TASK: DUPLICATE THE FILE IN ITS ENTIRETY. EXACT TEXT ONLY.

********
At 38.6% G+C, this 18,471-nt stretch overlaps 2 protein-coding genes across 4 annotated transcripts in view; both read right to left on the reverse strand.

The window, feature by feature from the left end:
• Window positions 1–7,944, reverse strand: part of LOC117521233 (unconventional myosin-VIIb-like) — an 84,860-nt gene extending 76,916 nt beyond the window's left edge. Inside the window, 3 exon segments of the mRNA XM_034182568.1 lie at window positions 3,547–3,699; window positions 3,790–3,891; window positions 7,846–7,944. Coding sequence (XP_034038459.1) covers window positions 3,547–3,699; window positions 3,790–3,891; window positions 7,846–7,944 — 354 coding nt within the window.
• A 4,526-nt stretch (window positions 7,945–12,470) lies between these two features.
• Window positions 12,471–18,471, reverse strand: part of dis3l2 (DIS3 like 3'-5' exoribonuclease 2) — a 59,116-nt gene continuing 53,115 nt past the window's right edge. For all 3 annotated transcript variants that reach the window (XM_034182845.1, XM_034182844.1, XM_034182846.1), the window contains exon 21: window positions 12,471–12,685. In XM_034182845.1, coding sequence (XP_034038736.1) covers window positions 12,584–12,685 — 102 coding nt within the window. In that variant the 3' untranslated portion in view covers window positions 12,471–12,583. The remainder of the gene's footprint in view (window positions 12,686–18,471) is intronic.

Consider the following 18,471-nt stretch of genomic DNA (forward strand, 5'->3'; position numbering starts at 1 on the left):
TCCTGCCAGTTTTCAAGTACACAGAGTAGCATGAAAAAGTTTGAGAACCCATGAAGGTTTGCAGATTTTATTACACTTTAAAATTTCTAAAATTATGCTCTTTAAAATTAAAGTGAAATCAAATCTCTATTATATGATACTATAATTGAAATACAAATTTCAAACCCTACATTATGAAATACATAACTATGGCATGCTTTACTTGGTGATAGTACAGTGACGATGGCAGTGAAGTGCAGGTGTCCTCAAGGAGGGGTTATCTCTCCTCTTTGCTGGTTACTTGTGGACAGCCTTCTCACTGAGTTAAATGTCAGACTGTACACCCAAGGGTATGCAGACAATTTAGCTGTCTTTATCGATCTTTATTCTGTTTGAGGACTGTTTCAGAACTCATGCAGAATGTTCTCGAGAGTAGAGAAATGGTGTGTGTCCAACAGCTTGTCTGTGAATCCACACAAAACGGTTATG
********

At 38.6% G+C, this 18,471-nt stretch overlaps 2 protein-coding genes across 4 annotated transcripts in view; both read right to left on the reverse strand.

The window, feature by feature from the left end:
• Window positions 1–7,944, reverse strand: part of LOC117521233 (unconventional myosin-VIIb-like) — an 84,860-nt gene extending 76,916 nt beyond the window's left edge. Inside the window, 3 exon segments of the mRNA XM_034182568.1 lie at window positions 3,547–3,699; window positions 3,790–3,891; window positions 7,846–7,944. Coding sequence (XP_034038459.1) covers window positions 3,547–3,699; window positions 3,790–3,891; window positions 7,846–7,944 — 354 coding nt within the window.
• A 4,526-nt stretch (window positions 7,945–12,470) lies between these two features.
• Window positions 12,471–18,471, reverse strand: part of dis3l2 (DIS3 like 3'-5' exoribonuclease 2) — a 59,116-nt gene continuing 53,115 nt past the window's right edge. For all 3 annotated transcript variants that reach the window (XM_034182845.1, XM_034182844.1, XM_034182846.1), the window contains exon 21: window positions 12,471–12,685. In XM_034182845.1, coding sequence (XP_034038736.1) covers window positions 12,584–12,685 — 102 coding nt within the window. In that variant the 3' untranslated portion in view covers window positions 12,471–12,583. The remainder of the gene's footprint in view (window positions 12,686–18,471) is intronic.

Consider the following 18,471-nt stretch of genomic DNA (forward strand, 5'->3'; position numbering starts at 1 on the left):
TCCTGCCAGTTTTCAAGTACACAGAGTAGCATGAAAAAGTTTGAGAACCCATGAAGGTTTGCAGATTTTATTACACTTTAAAATTTCTAAAATTATGCTCTTTAAAATTAAAGTGAAATCAAATCTCTATTATATGATACTATAATTGAAATACAAATTTCAAACCCTACATTATGAAATACATAACTATGGCATGCTTTACTTGGTGATAGTACAGTGACGATGGCAGTGAAGTGCAGGTGTCCTCAAGGAGGGGTTATCTCTCCTCTTTGCTGGTTACTTGTGGACAGCCTTCTCACTGAGTTAAATGTCAGACTGTACACCCAAGGGTATGCAGACAATTTAGCTGTCTTTATCGATCTTTATTCTGTTTGAGGACTGTTTCAGAACTCATGCAGAATGTTCTCGAGAGTAGAGAAATGGTGTGTGTCCAACAGCTTGTCTGTGAATCCACACAAAACGGTTATG